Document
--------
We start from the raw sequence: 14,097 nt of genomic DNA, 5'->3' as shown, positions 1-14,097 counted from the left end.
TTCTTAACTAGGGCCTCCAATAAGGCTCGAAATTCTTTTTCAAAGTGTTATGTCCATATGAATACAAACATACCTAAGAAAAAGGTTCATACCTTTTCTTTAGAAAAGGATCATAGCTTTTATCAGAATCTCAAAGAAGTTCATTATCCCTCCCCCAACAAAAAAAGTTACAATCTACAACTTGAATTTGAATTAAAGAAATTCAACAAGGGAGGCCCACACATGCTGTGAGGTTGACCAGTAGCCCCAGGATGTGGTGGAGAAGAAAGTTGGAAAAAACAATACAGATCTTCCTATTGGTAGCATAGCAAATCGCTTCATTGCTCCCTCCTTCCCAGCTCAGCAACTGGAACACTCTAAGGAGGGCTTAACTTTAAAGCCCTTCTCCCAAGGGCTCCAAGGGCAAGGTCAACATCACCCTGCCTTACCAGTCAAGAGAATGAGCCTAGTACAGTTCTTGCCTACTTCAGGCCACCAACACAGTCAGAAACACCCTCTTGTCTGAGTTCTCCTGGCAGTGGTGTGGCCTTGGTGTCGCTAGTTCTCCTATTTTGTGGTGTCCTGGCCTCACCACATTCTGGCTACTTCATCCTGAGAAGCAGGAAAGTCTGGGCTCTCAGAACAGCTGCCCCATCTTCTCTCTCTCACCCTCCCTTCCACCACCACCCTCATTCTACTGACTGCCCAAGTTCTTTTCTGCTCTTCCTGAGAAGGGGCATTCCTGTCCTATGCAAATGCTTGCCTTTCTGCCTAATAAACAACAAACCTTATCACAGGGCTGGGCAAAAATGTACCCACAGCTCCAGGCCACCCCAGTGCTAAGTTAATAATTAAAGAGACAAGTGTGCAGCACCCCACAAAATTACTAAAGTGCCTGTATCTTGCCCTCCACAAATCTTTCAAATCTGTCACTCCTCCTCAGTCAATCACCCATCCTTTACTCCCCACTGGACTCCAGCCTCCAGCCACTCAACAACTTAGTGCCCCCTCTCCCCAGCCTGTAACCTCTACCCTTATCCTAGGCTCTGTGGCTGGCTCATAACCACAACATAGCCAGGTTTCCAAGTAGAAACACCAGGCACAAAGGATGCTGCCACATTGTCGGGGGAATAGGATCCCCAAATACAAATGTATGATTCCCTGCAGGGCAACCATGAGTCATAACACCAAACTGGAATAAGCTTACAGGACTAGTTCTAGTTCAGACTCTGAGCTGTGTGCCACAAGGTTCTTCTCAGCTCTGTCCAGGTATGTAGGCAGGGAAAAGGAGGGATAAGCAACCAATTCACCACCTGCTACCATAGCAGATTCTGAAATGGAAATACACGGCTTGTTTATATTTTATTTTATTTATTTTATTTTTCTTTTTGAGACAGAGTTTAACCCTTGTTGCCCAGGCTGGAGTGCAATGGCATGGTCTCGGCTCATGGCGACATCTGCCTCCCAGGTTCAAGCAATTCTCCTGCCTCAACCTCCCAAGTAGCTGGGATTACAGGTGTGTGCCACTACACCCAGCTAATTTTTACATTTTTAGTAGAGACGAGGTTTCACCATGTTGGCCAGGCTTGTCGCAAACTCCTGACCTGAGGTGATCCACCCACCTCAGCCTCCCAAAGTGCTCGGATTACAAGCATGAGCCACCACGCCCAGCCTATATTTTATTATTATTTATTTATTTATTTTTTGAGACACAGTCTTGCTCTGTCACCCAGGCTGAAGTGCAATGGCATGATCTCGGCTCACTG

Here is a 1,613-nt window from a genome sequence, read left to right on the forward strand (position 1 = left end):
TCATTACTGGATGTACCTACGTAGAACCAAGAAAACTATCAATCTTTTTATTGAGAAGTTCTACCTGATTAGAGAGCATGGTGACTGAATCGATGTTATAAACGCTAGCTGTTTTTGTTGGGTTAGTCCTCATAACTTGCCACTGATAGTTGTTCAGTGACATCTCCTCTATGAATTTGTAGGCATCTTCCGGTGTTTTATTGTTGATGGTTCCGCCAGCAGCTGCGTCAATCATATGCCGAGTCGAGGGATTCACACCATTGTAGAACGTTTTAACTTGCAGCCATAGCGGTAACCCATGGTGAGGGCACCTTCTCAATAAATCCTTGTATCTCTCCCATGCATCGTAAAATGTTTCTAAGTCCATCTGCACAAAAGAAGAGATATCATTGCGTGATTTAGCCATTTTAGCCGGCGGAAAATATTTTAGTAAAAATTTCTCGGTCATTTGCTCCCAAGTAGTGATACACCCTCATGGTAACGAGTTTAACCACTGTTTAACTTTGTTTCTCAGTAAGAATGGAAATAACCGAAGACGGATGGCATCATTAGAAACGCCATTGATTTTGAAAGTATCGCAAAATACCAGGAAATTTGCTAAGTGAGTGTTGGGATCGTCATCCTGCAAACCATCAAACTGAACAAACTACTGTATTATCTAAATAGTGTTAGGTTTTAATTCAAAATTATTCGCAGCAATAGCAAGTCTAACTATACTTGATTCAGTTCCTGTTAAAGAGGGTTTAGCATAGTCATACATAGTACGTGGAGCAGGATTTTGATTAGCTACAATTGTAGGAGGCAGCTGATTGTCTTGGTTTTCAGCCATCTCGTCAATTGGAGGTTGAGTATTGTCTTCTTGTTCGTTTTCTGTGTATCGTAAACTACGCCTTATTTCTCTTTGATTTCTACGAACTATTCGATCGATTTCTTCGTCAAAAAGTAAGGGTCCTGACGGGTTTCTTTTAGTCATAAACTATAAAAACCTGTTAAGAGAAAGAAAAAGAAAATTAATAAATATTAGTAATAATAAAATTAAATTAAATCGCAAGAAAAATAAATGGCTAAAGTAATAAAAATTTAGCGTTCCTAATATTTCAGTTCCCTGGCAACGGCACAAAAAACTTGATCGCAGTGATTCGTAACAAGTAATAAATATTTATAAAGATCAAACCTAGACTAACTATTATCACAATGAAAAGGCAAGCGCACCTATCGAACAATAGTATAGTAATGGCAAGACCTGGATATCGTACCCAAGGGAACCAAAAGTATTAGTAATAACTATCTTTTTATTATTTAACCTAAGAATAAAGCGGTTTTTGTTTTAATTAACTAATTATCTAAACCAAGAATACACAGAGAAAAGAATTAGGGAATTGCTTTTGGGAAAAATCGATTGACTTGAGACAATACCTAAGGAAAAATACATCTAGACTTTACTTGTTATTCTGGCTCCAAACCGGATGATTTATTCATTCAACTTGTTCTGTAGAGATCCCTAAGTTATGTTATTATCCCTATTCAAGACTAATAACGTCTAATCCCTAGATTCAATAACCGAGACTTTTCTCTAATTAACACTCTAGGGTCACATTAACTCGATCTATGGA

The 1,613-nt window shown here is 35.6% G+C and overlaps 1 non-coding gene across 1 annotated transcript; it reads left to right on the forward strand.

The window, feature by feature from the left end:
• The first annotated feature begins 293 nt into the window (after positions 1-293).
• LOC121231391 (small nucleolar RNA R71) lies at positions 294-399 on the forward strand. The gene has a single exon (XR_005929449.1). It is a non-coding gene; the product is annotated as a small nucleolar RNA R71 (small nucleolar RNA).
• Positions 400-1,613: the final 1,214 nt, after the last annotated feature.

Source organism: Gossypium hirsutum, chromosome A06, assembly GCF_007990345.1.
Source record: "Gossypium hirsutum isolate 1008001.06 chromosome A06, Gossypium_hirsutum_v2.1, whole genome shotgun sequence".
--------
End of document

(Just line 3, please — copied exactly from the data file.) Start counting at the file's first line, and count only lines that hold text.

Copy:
Here is a 1,613-nt window from a genome sequence, read left to right on the forward strand (position 1 = left end):